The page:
St Petroc’s C of E VA School                                           
The Bishops C of E Primary School                                  
Treleigh Community Primary School

Indian Queens Primary School has been under considerable pressure because of the number of children within St Enoder Parish and surrounding areas who need school places.

I am delighted that these pressures have been recognised and Cornwall Council has been able to persuade central government to invest improvements at the site.

Cornwall Council is about to submit a planning application for two new classrooms at the School which is funded separately and this investment will fund further improvements that will ensure the School has capacity to offer places to all local children for the long-term.

Thursday, 18 July 2013

Operation Trelawny - 15 years on - the photographs

In a recent blog entry, I mentioned Operation Trelawny from about 15 years ago – Sunday 26th July 1998 to be precise – and I thought it would be good to post a few images of the procession across the Tamar Bridge.

I had been leader of MK for less than a year and it was one of the first gatherings I had addressed in that role.

Wednesday, 17 July 2013

Teaching Cornish history ...

My article in today’s Cornish Guardian focuses on the importance of teaching Cornish history in local schools. It is as follows:

The attempt by the Education Secretary to introduce a new national curriculum for the teaching of history in schools has led to a number of unedifying rows in recent months.

Michael Gove had claimed he wanted teaching to “celebrate the distinguished role” of the UK in the “history of the world.”

Some historians backed his proposals, but others complained that his preferred history syllabus was not “balanced.” One academic condemned it as “1066 and all that – but without the jokes,” while a magazine thought it resembled a pub quiz.

Mr Gove had also spoken about focussing on “British heroes and heroines.” Margaret Thatcher was named among the initial list of key historic figures to be studied and, unsurprisingly, the Conservative Minister was accused of “political bias,” while he branded his critics as “Marxists” and “lefties.”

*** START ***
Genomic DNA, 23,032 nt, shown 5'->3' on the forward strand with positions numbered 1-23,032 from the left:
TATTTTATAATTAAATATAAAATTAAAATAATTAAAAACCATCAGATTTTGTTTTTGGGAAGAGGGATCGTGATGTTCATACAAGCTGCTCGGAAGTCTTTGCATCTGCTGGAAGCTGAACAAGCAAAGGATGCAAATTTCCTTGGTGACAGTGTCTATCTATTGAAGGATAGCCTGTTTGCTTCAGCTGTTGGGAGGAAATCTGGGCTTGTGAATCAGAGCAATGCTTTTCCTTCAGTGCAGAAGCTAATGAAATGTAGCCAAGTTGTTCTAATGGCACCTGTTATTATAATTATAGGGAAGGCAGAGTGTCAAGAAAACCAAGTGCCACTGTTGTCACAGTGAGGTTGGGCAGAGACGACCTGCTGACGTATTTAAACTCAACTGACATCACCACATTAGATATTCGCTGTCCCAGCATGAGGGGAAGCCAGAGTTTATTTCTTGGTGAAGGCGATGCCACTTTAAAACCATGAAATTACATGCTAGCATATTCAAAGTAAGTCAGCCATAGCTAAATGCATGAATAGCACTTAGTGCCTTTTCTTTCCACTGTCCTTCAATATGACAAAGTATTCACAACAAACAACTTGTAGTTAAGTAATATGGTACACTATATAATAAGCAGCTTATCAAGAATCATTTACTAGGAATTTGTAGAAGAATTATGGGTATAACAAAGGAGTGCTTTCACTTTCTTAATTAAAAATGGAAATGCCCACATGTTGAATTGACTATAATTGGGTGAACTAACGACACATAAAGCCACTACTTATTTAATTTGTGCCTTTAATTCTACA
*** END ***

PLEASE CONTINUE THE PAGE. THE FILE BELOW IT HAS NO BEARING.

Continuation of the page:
The Government has announced that, following the controversy, the proposed syllabus has been heavily revised, with an enhanced emphasis on world history, though “there will still be a strong narrative of British history” at the core of curriculum.

In reality, there can never be a definitive answer as to which aspects of history should be taught in schools, though I have noticed that Cornwall doesn’t get a mention in Gove’s documents.

The national curriculum does however state that “pupils should be taught about … significant historical events, people and places in their own locality,” but the history of Cornwall is much more that “local” history.

There are many educational professionals and teachers, who are already working hard to ensure that local children are taught about Cornwall. It is right that we applaud their work, and do all we can to ensure that their efforts are built upon.

I believe that local children – and adults for that matter – do benefit from understanding more about the land in which they live, and what made it the place it is today.

There is so much to learn about and understand and treasure. This could include Cornwall’s Celtic origins, the Cornish language, mining, the mass emigration of Cornish men and women; the achievements of its people – engineers and inventors such as Richard Trevithick and Henry Trengrouse, scientists like Humphry Davy and John Couch Adams, social reformers and radicals such as Emily Hobhouse and William Lovett; and the struggles of the ordinary people of Cornwall who lived though the social and economic upheavals of times past.

The above image is of workers from Trewhela Clay Works in St Enoder Parish, dating to the early 1930s - it contains quite a few Coles!

Tuesday, 16 July 2013

Political groups - working together at County Hall?

And on a positive note – this was my article published in last week’s Cornish Guardian.

After the local elections in May, there were discussions between the three main groups (Conservative, Independent and Liberal Democrat) on Cornwall Council about the possibility of a “rainbow” or “one and all” administration.

I was disappointed that they were unable to come to an agreement.

From my perspective, it could have meant, for example, the whole Council coming together to challenge the disproportionate level of central government cuts to Cornwall Council.